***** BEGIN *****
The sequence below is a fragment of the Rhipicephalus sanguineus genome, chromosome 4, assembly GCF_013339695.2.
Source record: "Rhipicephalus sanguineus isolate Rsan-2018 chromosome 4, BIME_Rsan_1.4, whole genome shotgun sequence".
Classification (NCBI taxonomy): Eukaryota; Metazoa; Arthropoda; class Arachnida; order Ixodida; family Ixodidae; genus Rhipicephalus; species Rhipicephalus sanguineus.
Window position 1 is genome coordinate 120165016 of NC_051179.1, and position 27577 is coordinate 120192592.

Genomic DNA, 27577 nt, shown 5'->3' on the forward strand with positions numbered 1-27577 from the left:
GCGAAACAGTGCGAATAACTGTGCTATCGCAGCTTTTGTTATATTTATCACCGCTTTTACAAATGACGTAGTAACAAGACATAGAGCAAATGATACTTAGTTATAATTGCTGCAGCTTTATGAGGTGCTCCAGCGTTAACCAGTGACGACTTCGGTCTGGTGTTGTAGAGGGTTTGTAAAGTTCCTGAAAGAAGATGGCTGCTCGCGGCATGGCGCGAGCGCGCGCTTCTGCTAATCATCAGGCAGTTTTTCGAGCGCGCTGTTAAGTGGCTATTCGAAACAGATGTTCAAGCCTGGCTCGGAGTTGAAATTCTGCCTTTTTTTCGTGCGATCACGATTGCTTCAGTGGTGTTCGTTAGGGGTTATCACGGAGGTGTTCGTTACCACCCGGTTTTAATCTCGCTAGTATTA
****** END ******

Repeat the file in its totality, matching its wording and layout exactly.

The sequence below is a fragment of the Rhipicephalus sanguineus genome, chromosome 4, assembly GCF_013339695.2.
Source record: "Rhipicephalus sanguineus isolate Rsan-2018 chromosome 4, BIME_Rsan_1.4, whole genome shotgun sequence".
Classification (NCBI taxonomy): Eukaryota; Metazoa; Arthropoda; class Arachnida; order Ixodida; family Ixodidae; genus Rhipicephalus; species Rhipicephalus sanguineus.
Window position 1 is genome coordinate 120165016 of NC_051179.1, and position 27577 is coordinate 120192592.

Genomic DNA, 27577 nt, shown 5'->3' on the forward strand with positions numbered 1-27577 from the left:
GCGAAACAGTGCGAATAACTGTGCTATCGCAGCTTTTGTTATATTTATCACCGCTTTTACAAATGACGTAGTAACAAGACATAGAGCAAATGATACTTAGTTATAATTGCTGCAGCTTTATGAGGTGCTCCAGCGTTAACCAGTGACGACTTCGGTCTGGTGTTGTAGAGGGTTTGTAAAGTTCCTGAAAGAAGATGGCTGCTCGCGGCATGGCGCGAGCGCGCGCTTCTGCTAATCATCAGGCAGTTTTTCGAGCGCGCTGTTAAGTGGCTATTCGAAACAGATGTTCAAGCCTGGCTCGGAGTTGAAATTCTGCCTTTTTTTCGTGCGATCACGATTGCTTCAGTGGTGTTCGTTAGGGGTTATCACGGAGGTGTTCGTTACCACCCGGTTTTAATCTCGCTAGTATTA